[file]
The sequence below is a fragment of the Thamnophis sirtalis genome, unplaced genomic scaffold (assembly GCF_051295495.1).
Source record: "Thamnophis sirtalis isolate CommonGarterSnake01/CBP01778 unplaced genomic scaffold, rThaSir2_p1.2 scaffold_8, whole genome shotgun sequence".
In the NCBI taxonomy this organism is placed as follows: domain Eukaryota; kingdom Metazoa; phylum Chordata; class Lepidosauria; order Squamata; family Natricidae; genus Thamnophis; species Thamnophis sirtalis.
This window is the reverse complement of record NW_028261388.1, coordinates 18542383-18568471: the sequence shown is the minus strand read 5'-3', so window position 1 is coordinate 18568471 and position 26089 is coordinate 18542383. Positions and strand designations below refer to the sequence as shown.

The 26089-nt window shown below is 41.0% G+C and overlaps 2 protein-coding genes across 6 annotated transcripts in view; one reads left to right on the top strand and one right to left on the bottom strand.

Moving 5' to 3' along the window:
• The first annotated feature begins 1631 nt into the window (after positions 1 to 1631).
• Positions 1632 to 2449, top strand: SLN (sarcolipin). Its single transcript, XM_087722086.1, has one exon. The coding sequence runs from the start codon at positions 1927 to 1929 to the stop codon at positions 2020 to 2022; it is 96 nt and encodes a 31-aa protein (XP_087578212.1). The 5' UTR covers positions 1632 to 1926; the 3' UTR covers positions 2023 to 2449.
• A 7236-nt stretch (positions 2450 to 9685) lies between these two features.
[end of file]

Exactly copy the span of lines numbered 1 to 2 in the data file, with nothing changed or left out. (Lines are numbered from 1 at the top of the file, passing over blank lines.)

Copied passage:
The sequence below is a fragment of the Thamnophis sirtalis genome, unplaced genomic scaffold (assembly GCF_051295495.1).
Source record: "Thamnophis sirtalis isolate CommonGarterSnake01/CBP01778 unplaced genomic scaffold, rThaSir2_p1.2 scaffold_8, whole genome shotgun sequence".